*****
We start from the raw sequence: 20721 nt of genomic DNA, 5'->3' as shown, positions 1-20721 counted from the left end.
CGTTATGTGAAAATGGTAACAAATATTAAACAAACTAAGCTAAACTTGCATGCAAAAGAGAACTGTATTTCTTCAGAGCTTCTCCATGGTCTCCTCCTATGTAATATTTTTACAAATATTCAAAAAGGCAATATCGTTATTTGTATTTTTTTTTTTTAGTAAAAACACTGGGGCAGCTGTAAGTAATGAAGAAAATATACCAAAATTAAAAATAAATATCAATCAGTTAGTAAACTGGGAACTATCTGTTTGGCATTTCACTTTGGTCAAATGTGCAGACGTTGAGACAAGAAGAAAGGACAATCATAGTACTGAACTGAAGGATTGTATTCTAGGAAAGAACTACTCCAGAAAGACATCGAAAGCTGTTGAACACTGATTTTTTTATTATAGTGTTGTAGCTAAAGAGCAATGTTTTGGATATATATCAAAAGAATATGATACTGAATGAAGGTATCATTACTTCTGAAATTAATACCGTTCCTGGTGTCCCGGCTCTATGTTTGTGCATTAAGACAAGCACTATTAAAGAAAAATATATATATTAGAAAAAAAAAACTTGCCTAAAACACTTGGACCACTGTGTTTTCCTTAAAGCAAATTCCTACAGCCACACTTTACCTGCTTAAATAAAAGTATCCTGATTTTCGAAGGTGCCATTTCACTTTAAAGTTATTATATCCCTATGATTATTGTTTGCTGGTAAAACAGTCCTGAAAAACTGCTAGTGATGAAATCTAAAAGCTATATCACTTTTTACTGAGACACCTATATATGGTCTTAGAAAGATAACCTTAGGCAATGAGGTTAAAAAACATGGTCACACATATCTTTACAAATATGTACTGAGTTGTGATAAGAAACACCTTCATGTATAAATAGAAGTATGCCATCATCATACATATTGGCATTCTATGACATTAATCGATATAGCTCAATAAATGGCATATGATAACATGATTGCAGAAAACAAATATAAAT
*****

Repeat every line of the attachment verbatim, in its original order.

We start from the raw sequence: 20721 nt of genomic DNA, 5'->3' as shown, positions 1-20721 counted from the left end.
CGTTATGTGAAAATGGTAACAAATATTAAACAAACTAAGCTAAACTTGCATGCAAAAGAGAACTGTATTTCTTCAGAGCTTCTCCATGGTCTCCTCCTATGTAATATTTTTACAAATATTCAAAAAGGCAATATCGTTATTTGTATTTTTTTTTTTTAGTAAAAACACTGGGGCAGCTGTAAGTAATGAAGAAAATATACCAAAATTAAAAATAAATATCAATCAGTTAGTAAACTGGGAACTATCTGTTTGGCATTTCACTTTGGTCAAATGTGCAGACGTTGAGACAAGAAGAAAGGACAATCATAGTACTGAACTGAAGGATTGTATTCTAGGAAAGAACTACTCCAGAAAGACATCGAAAGCTGTTGAACACTGATTTTTTTATTATAGTGTTGTAGCTAAAGAGCAATGTTTTGGATATATATCAAAAGAATATGATACTGAATGAAGGTATCATTACTTCTGAAATTAATACCGTTCCTGGTGTCCCGGCTCTATGTTTGTGCATTAAGACAAGCACTATTAAAGAAAAATATATATATTAGAAAAAAAAAACTTGCCTAAAACACTTGGACCACTGTGTTTTCCTTAAAGCAAATTCCTACAGCCACACTTTACCTGCTTAAATAAAAGTATCCTGATTTTCGAAGGTGCCATTTCACTTTAAAGTTATTATATCCCTATGATTATTGTTTGCTGGTAAAACAGTCCTGAAAAACTGCTAGTGATGAAATCTAAAAGCTATATCACTTTTTACTGAGACACCTATATATGGTCTTAGAAAGATAACCTTAGGCAATGAGGTTAAAAAACATGGTCACACATATCTTTACAAATATGTACTGAGTTGTGATAAGAAACACCTTCATGTATAAATAGAAGTATGCCATCATCATACATATTGGCATTCTATGACATTAATCGATATAGCTCAATAAATGGCATATGATAACATGATTGCAGAAAACAAATATAAAT